I had a really comfy white shirt that I liked to wear a lot! One day, I looked down and saw an ugly stain of unknown origin. I immediately thought, "I think this shirt is 100% cotton and I could dye it," (light bulb over my head). Then I thought, I could do a neat Shibori technique, stitching and gathering, on it and turn it into a one of a kind piece of wearable art. So, here is how I did it...
First, I sketched some random leaf shapes with long, wavy stems with a light pencil. Then I hand stitched each part of the shape separately, this is important. Notice my stitches are uneven, that's okay, it really doesn't matter. I stitched the front and back of the shirt at the same time, so I have a design on the front and back of the shirt, you may choose to just do the front if you'd prefer.
It's important to use a strong, heavy weight of thread, because if the thread breaks, you'll have to restitch it. I've used double strands of a hand quilting thread, which works great. Another important tip is to begin and end your stitches on the same side of the shirt. In other words, if you come up from the bottom/back of the shirt for your first stitch, then go back down to the bottom/back with your last stitch, you thread must begin and end on the same side of the shirt. Also, leave a little tail long enough to make a knot hanging down on each section.
See my ugly stain! It's best to start on one side, right or left, and work your way to the other. Less @#*!!**& that way. Remember, stitch the leaf shape and the wavy stem separately, otherwise the design will not be distinct. Once you've stitched each section, pull the threads and bunch the fabric up as tight as you can. Holding the fabric tightly, tie your ends together with double knots, then trim your excess thread away.
Once you have stitched and tied all of your loose ends, you will think, "this looks awful, I know I've messed this up." If you think that, you will probably be very pleased with the outcome. If you've stitched the elements separately, pulled the fabric tightly together and double tied the ends, then you've done it correctly, and now you're ready to dye it. The areas where you have stitched and gathered will remain somewhat white or at least lighter.
I love the color of eggplant, so I wanted my new-old shirt to be that color in its new life. I put about three teaspoons of urea in warm water, added about 1/3 cup of non-iodized salt and shook it up in a sealed sauce jar until it was all dissolved, I then added about one table spoon, plus a little more of fiber reactive dye (all the eggplant dye I had left, probably would have used twice that if I'd had it), and shook that equally well in the jar and added it to about four cups of hot water in the bottom of my bucket. After stirring for a while, I added my stitched and gathered shirt. Now, I didn't care if I had even color or not, so I stirred the bath only a few times during the hour and a half that it was in there. If you want more even color, stir it every five minutes or so for that amount of time. After about 20 minutes in the bath, I was ready to add the fixative to make sure the dye bonded with the shirt properly. In the same sauce jar, I mixed three teaspoons of soda ash, I use the kind from the swimming pool section of Lowe's--click on the photo for a link to that supply--it's cheaper than from dye suppliers, into a half a jar of hot water, and shook it up until dissolved. I moved the shirt to one side of the bucket and carefully added the soda ash mixture slowly into the bath. You don't want to pour this in on top of your shirt, as it will cause splotching, and not in a good way. Once it is all added in, stir the bath and your shirt well. The shirt stays in the bath for a total of at least one hour to one hour and a half. You can go more, but you don't need to.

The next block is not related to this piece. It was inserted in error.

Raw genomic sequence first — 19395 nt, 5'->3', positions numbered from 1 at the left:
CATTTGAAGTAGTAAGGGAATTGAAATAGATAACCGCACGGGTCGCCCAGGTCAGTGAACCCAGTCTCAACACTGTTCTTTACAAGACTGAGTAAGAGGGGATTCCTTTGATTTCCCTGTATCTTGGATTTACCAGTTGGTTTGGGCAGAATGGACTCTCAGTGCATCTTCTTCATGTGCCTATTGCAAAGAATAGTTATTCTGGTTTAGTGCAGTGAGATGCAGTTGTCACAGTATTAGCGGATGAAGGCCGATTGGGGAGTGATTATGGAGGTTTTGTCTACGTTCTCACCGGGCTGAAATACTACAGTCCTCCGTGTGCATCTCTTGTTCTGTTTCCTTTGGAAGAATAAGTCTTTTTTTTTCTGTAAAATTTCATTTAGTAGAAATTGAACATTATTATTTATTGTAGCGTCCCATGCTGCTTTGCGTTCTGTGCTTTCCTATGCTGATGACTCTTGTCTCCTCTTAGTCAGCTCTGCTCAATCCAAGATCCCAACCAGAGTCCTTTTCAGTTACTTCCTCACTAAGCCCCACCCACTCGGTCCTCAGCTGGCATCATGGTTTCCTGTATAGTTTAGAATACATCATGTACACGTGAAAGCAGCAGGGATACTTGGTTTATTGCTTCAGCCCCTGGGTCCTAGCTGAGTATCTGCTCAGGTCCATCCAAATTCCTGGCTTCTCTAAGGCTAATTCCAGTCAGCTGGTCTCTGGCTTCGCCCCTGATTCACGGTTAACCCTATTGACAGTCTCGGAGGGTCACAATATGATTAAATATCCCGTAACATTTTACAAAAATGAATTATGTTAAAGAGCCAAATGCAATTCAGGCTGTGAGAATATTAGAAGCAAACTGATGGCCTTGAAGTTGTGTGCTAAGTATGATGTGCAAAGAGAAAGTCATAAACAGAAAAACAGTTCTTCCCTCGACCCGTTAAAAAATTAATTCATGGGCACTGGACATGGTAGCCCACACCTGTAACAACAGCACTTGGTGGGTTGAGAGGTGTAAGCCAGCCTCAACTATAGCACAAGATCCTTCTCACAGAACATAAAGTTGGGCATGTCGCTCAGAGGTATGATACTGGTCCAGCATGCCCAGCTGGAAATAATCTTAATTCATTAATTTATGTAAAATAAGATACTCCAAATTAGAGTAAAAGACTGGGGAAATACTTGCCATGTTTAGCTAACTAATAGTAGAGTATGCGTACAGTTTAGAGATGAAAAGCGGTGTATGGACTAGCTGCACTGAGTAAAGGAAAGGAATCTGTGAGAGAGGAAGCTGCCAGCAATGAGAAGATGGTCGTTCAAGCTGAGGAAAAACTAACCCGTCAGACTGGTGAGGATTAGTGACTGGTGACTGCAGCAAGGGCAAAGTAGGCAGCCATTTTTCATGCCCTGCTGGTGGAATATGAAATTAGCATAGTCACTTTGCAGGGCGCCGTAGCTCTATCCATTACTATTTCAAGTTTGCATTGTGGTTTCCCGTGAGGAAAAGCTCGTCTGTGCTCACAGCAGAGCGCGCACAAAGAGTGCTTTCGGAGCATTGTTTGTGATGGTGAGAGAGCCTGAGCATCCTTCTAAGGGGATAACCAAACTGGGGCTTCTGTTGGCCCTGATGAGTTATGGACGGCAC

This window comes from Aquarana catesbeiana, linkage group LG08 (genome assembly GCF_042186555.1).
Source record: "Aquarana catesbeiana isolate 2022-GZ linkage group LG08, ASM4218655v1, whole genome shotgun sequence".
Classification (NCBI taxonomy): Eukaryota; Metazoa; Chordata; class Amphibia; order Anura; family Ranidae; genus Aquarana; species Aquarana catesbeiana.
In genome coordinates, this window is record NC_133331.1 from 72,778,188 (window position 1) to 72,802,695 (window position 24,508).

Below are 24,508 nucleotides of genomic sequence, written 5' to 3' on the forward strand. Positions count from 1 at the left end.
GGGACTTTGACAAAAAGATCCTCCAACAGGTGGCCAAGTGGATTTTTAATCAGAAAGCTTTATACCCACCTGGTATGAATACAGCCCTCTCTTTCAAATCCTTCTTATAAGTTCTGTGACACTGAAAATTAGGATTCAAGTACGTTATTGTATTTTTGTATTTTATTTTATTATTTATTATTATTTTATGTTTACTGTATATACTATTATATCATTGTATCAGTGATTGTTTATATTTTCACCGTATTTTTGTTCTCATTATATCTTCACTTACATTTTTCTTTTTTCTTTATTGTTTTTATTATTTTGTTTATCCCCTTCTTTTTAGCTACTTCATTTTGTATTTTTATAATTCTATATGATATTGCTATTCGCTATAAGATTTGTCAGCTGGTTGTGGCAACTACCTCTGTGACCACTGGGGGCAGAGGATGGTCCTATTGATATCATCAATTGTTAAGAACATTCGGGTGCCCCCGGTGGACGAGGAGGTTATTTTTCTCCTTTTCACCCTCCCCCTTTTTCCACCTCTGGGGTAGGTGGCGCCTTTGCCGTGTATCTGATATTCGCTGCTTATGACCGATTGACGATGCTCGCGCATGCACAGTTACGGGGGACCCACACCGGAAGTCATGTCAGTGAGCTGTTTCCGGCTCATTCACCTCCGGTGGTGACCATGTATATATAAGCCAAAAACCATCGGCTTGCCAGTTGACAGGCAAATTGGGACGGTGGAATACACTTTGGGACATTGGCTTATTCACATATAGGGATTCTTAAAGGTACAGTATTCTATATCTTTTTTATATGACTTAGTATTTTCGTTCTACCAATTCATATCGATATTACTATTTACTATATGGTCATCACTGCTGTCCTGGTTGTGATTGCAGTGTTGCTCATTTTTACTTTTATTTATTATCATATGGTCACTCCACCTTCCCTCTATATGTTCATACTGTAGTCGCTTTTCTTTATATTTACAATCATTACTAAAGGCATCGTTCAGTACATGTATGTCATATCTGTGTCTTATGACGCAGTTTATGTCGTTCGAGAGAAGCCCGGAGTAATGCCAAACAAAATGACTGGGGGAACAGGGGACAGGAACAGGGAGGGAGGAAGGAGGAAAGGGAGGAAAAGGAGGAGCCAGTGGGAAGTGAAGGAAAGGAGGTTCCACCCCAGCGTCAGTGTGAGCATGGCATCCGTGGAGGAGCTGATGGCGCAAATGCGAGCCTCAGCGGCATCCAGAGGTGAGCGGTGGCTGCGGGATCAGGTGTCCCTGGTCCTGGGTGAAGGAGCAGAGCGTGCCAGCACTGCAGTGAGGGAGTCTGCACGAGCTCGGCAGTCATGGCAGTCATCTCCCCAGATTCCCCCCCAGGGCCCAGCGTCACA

Here's the finished piece after I rinsed it well and washed it with Synthrapol textile detergent in the washing machine. Notice that the stitching around the collar and across the bodice of the top did not dye the purple color, that is because this shirt was not stitched in cotton by the manufacturer. I like this look, but if you don't you'll need to consider this when you give your old shirt new life like this. Notice the leaf shape to the far left is a little less distinct than the others, that one did not get tied as tightly as the others, so more dye seeped into the gathered places. Now I can wear my favorite old tee again, but now she has a fresh new look. I'm pleased with the outcome, and would definitely recommend trying this.
Here's a close up of the stitched and gathered effect. Send me your pictures of your stitched and gathered shibori shirts/wearables/fabrics--whatever. Remember, if it's cotton or silk or rayon or viscose or linen, or any other natural fiber, it will dye with fiber reactive dyes. I'd love to see your projects!
Forty something artistic soul finding her way through life discovering new insights almost every day through the gift of "making."
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